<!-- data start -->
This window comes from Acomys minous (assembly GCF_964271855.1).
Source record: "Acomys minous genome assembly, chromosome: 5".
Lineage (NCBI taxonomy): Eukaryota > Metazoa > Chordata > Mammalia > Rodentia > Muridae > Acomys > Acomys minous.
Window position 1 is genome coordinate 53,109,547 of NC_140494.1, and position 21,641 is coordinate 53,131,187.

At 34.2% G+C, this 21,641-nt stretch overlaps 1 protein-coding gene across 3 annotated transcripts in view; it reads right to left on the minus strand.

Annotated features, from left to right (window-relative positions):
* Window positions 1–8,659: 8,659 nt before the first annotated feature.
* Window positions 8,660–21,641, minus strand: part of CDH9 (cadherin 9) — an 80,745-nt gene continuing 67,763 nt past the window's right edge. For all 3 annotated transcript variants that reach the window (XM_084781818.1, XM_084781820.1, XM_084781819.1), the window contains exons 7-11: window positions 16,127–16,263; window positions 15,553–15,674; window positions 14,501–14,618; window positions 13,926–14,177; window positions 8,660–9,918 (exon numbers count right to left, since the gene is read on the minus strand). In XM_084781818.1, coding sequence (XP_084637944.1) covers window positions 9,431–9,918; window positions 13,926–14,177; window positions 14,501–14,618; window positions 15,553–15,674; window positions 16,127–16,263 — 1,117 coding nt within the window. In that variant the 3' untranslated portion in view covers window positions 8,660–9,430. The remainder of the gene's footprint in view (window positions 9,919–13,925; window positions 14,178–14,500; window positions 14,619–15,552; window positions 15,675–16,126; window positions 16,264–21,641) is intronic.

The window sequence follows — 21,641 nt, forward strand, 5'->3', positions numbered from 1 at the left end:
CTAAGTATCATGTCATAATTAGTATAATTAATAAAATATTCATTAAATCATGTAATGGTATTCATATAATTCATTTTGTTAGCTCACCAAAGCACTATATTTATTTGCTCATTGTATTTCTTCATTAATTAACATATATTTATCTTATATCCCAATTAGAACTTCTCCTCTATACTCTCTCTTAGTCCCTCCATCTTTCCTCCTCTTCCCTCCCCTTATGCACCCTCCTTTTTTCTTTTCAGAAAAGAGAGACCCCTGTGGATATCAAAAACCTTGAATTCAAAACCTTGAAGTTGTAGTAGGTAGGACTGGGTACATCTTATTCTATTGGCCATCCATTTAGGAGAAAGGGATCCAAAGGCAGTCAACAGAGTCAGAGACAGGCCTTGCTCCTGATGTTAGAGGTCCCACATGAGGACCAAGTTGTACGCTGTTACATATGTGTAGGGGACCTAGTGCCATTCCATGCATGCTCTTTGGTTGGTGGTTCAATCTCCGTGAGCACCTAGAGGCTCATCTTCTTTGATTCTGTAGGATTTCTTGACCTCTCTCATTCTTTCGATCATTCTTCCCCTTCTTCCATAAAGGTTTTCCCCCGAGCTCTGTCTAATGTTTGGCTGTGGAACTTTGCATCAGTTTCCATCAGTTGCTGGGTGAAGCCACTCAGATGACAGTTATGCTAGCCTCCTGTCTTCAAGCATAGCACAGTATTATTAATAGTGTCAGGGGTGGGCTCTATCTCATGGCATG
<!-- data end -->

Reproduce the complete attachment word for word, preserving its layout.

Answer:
This window comes from Acomys minous (assembly GCF_964271855.1).
Source record: "Acomys minous genome assembly, chromosome: 5".
Lineage (NCBI taxonomy): Eukaryota > Metazoa > Chordata > Mammalia > Rodentia > Muridae > Acomys > Acomys minous.
Window position 1 is genome coordinate 53,109,547 of NC_140494.1, and position 21,641 is coordinate 53,131,187.

At 34.2% G+C, this 21,641-nt stretch overlaps 1 protein-coding gene across 3 annotated transcripts in view; it reads right to left on the minus strand.

Annotated features, from left to right (window-relative positions):
* Window positions 1–8,659: 8,659 nt before the first annotated feature.
* Window positions 8,660–21,641, minus strand: part of CDH9 (cadherin 9) — an 80,745-nt gene continuing 67,763 nt past the window's right edge. For all 3 annotated transcript variants that reach the window (XM_084781818.1, XM_084781820.1, XM_084781819.1), the window contains exons 7-11: window positions 16,127–16,263; window positions 15,553–15,674; window positions 14,501–14,618; window positions 13,926–14,177; window positions 8,660–9,918 (exon numbers count right to left, since the gene is read on the minus strand). In XM_084781818.1, coding sequence (XP_084637944.1) covers window positions 9,431–9,918; window positions 13,926–14,177; window positions 14,501–14,618; window positions 15,553–15,674; window positions 16,127–16,263 — 1,117 coding nt within the window. In that variant the 3' untranslated portion in view covers window positions 8,660–9,430. The remainder of the gene's footprint in view (window positions 9,919–13,925; window positions 14,178–14,500; window positions 14,619–15,552; window positions 15,675–16,126; window positions 16,264–21,641) is intronic.

The window sequence follows — 21,641 nt, forward strand, 5'->3', positions numbered from 1 at the left end:
CTAAGTATCATGTCATAATTAGTATAATTAATAAAATATTCATTAAATCATGTAATGGTATTCATATAATTCATTTTGTTAGCTCACCAAAGCACTATATTTATTTGCTCATTGTATTTCTTCATTAATTAACATATATTTATCTTATATCCCAATTAGAACTTCTCCTCTATACTCTCTCTTAGTCCCTCCATCTTTCCTCCTCTTCCCTCCCCTTATGCACCCTCCTTTTTTCTTTTCAGAAAAGAGAGACCCCTGTGGATATCAAAAACCTTGAATTCAAAACCTTGAAGTTGTAGTAGGTAGGACTGGGTACATCTTATTCTATTGGCCATCCATTTAGGAGAAAGGGATCCAAAGGCAGTCAACAGAGTCAGAGACAGGCCTTGCTCCTGATGTTAGAGGTCCCACATGAGGACCAAGTTGTACGCTGTTACATATGTGTAGGGGACCTAGTGCCATTCCATGCATGCTCTTTGGTTGGTGGTTCAATCTCCGTGAGCACCTAGAGGCTCATCTTCTTTGATTCTGTAGGATTTCTTGACCTCTCTCATTCTTTCGATCATTCTTCCCCTTCTTCCATAAAGGTTTTCCCCCGAGCTCTGTCTAATGTTTGGCTGTGGAACTTTGCATCAGTTTCCATCAGTTGCTGGGTGAAGCCACTCAGATGACAGTTATGCTAGCCTCCTGTCTTCAAGCATAGCACAGTATTATTAATAGTGTCAGGGGTGGGCTCTATCTCATGGCATG